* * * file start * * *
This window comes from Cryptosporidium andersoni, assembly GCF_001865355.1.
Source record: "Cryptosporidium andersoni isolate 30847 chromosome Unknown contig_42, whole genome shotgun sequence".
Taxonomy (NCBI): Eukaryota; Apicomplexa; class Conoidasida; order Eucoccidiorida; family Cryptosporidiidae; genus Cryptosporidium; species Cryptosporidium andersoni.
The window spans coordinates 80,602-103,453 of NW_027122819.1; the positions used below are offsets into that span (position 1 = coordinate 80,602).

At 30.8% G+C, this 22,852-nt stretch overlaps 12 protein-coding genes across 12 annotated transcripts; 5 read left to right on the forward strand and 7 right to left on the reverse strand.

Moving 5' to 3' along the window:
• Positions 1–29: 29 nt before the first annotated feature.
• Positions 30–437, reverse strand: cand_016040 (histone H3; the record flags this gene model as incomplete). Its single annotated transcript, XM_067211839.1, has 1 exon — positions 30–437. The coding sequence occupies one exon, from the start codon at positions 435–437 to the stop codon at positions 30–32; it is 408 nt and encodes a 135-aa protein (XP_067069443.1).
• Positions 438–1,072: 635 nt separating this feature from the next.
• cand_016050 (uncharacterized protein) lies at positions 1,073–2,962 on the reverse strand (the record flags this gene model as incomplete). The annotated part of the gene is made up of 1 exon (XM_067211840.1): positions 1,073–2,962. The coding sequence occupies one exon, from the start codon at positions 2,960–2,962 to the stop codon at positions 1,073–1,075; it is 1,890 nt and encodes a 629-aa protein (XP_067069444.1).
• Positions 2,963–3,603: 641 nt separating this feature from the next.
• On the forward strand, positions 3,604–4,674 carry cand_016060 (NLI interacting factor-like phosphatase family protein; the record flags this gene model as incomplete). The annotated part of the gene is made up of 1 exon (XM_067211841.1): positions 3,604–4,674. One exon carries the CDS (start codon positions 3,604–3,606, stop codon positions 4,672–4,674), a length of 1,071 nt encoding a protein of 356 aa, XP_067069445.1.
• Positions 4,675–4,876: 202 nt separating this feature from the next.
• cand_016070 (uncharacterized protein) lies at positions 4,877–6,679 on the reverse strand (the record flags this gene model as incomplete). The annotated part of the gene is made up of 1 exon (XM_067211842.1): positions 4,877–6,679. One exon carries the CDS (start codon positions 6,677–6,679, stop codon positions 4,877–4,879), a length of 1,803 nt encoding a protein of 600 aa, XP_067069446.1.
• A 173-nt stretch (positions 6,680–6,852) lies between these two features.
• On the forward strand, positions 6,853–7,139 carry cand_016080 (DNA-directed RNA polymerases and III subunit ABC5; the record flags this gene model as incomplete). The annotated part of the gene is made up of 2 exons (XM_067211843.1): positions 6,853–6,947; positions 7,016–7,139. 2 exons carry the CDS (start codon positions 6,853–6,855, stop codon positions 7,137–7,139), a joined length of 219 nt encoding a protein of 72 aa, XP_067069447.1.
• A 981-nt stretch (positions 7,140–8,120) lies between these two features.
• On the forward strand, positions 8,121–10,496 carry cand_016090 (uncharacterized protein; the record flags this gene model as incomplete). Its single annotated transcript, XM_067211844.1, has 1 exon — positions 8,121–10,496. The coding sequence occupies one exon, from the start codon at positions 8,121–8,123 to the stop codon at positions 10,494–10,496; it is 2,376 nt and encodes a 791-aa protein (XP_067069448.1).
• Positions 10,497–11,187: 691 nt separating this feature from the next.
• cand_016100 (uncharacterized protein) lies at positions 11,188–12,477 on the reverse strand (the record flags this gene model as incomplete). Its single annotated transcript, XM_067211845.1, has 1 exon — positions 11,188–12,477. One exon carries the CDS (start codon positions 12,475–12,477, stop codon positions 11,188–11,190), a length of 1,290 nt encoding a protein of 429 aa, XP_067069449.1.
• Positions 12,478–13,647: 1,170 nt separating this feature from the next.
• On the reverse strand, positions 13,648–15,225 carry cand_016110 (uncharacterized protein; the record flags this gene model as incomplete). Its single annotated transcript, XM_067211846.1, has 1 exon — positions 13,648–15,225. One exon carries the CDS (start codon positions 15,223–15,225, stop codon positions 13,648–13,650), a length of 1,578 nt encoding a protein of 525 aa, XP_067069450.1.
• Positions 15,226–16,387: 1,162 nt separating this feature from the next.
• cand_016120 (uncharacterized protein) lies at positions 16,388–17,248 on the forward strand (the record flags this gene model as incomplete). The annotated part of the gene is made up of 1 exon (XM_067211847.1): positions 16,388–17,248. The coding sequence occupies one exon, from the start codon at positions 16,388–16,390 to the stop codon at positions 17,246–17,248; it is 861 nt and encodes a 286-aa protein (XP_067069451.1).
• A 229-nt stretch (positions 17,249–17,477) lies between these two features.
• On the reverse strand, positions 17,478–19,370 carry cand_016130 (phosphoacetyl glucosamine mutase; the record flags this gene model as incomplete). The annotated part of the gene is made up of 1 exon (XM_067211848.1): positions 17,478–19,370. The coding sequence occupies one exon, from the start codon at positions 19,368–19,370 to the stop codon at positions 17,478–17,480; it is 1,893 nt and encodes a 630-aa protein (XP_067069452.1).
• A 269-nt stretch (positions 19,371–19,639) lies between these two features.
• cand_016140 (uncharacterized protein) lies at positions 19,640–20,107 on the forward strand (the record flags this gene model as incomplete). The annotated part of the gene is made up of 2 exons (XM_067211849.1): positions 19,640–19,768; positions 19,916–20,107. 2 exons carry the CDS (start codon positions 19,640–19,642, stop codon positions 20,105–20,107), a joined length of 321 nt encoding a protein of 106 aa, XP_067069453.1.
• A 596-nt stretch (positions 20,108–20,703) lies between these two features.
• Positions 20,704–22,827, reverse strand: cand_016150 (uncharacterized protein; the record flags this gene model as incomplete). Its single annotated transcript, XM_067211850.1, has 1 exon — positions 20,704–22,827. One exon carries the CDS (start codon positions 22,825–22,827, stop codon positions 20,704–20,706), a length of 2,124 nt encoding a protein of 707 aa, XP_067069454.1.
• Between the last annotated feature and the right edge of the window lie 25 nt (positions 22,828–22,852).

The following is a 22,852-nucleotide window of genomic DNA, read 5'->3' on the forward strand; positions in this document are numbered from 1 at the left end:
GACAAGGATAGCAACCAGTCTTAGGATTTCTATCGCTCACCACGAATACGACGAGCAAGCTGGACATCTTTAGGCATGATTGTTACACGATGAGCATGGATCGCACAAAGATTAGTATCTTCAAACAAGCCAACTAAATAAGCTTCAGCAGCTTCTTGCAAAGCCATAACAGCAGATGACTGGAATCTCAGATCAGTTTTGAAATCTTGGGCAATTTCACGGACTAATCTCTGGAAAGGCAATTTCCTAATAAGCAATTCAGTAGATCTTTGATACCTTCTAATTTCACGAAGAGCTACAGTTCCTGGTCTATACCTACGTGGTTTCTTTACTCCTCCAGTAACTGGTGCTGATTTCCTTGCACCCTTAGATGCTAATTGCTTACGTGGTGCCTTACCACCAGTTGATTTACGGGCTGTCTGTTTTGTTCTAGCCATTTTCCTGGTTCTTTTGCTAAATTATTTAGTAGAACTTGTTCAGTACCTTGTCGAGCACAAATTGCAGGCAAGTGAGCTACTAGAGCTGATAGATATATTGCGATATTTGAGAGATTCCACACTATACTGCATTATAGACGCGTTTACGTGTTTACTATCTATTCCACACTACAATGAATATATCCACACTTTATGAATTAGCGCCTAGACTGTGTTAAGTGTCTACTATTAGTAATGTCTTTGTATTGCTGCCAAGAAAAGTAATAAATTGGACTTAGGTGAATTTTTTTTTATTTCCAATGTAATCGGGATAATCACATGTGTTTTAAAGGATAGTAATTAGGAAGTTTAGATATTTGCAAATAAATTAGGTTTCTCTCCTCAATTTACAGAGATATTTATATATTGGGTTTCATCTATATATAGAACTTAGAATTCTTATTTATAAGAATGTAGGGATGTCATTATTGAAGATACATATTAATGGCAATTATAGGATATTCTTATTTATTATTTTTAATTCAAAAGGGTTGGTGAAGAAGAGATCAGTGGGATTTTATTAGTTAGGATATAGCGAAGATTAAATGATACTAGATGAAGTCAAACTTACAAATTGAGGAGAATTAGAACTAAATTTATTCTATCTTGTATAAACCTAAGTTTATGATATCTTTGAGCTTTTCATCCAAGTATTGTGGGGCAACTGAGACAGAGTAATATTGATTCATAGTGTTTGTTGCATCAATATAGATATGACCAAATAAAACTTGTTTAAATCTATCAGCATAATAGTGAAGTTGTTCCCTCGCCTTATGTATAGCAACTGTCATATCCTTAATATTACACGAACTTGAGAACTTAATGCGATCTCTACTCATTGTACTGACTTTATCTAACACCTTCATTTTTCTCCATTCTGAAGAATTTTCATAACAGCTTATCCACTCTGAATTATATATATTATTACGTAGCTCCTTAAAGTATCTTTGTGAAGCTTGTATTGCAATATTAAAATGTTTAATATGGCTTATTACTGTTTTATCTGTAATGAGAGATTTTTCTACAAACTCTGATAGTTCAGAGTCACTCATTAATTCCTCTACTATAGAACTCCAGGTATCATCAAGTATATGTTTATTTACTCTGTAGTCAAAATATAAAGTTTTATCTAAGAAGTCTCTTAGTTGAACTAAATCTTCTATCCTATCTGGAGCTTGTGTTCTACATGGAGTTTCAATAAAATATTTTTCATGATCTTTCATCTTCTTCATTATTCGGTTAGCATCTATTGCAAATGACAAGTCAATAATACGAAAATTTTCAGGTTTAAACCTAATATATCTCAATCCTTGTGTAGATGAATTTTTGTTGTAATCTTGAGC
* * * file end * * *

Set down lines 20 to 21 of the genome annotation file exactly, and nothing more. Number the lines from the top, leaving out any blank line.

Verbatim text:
• cand_016100 (uncharacterized protein) lies at positions 11,188–12,477 on the reverse strand (the record flags this gene model as incomplete). Its single annotated transcript, XM_067211845.1, has 1 exon — positions 11,188–12,477. One exon carries the CDS (start codon positions 12,475–12,477, stop codon positions 11,188–11,190), a length of 1,290 nt encoding a protein of 429 aa, XP_067069449.1.
• Positions 12,478–13,647: 1,170 nt separating this feature from the next.